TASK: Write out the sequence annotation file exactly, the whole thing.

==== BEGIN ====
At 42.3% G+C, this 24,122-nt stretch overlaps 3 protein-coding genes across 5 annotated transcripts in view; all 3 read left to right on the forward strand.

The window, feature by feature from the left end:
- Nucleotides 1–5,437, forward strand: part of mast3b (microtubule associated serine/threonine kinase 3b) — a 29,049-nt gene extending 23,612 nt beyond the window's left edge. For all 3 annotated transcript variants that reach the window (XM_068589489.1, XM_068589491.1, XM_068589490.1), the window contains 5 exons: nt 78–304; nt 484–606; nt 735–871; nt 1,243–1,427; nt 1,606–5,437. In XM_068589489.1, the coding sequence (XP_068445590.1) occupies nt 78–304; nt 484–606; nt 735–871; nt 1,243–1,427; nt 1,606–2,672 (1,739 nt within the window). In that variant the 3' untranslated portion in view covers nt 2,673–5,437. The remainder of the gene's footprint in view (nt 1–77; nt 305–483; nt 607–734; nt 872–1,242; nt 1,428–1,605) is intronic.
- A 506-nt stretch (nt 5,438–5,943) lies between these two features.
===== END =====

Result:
At 42.3% G+C, this 24,122-nt stretch overlaps 3 protein-coding genes across 5 annotated transcripts in view; all 3 read left to right on the forward strand.

The window, feature by feature from the left end:
- Nucleotides 1–5,437, forward strand: part of mast3b (microtubule associated serine/threonine kinase 3b) — a 29,049-nt gene extending 23,612 nt beyond the window's left edge. For all 3 annotated transcript variants that reach the window (XM_068589489.1, XM_068589491.1, XM_068589490.1), the window contains 5 exons: nt 78–304; nt 484–606; nt 735–871; nt 1,243–1,427; nt 1,606–5,437. In XM_068589489.1, the coding sequence (XP_068445590.1) occupies nt 78–304; nt 484–606; nt 735–871; nt 1,243–1,427; nt 1,606–2,672 (1,739 nt within the window). In that variant the 3' untranslated portion in view covers nt 2,673–5,437. The remainder of the gene's footprint in view (nt 1–77; nt 305–483; nt 607–734; nt 872–1,242; nt 1,428–1,605) is intronic.
- A 506-nt stretch (nt 5,438–5,943) lies between these two features.